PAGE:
The government's excuse for this is that it only wants to provide these higher tariffs in order to give a benefit to a lower-income country overseas. However, the reality is, when we put on these tariff increases, the country overseas does not levy the tax and does not pay the tax. The tax is levied in Canada and it is paid by Canadians. The burden is on average middle-income Canadian families. This is a self-inflicted cost burden in Canada, which is why we cannot support it.
When all of these measures I mentioned are fully implemented, as well as some other taxes that are buried in this legislation, the burden will add up to more than $2 billion per year in new Conservative taxes that are being levied on Canadians. The largest portion of that burden will fall squarely on the backs of middle-class families.
For substantive reasons of public policy today, we will not vote for these measures. Also, because the government is trying to hide these new taxes and deny them, we cannot sanction such deceit. Liberals oppose Bill C-60.
Therefore, I move, seconded by the member for Westmount—Ville-Marie:
That the motion be amended by deleting all the words after the word “That” and substituting the following:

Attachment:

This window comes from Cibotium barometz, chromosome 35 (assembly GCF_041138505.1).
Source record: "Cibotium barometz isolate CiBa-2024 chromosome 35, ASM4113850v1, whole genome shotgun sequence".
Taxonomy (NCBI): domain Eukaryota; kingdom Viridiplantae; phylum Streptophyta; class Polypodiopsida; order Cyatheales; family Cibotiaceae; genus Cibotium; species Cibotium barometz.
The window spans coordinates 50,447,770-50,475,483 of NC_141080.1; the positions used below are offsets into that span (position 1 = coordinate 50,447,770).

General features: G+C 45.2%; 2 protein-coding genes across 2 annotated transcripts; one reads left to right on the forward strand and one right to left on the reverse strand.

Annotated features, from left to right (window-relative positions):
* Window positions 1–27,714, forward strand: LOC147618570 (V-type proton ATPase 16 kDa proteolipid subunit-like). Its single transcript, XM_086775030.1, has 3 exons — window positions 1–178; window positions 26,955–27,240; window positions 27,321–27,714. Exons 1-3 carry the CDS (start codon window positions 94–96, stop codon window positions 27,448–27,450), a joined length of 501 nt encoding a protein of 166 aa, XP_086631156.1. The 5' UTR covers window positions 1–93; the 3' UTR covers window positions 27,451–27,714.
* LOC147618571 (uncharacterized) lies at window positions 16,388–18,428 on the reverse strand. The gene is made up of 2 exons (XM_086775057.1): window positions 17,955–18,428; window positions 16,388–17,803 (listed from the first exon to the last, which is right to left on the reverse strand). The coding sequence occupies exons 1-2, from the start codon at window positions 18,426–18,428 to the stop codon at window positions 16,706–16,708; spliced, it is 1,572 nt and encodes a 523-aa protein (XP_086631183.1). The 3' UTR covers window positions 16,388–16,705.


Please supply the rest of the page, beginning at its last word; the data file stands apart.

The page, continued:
the House decline to give second reading to Bill C-60, An Act to implement certain provisions of the budget tabled in Parliament on March 21, 2013 and other measures (Economic Action Plan 2013 Act, No. 1), because it:
A) raises taxes on middle class Canadians in order to pay for the Conservatives' wasteful spending;
B) fails to reverse the government's decision to raise tariffs on items such as baby carriages, bicycles, household water heaters, space heaters, school supplies, ovens, coffee makers, wigs for cancer patients, and blankets;
C) raises taxes on small business owners by $2.3 billion over the next 5 years, directly hurting 750,000 Canadians and risking Canadian jobs;
D) raises taxes on credit unions by $75 million per year, which is an attack on rural Canadians and Canada's rural economy;
E) adds GST/HST to certain healthcare services, including medical work that victims of crime need to establish their case in court;
F) fails to provide a youth employment strategy to help struggling young Canadians find work; and
G) ignores the pressing requirements of aboriginal peoples.
Taxation May 1st, 2013
Mr. Speaker, hidden new Conservative taxes on small businesses, $550 million every year, hurting the middle class; hidden new Conservative payroll taxes, $600 million every year, hurting the middle class; hidden new Conservative tariff taxes on everything from school supplies to the kitchen sink, $333 million every year, hurting the middle class.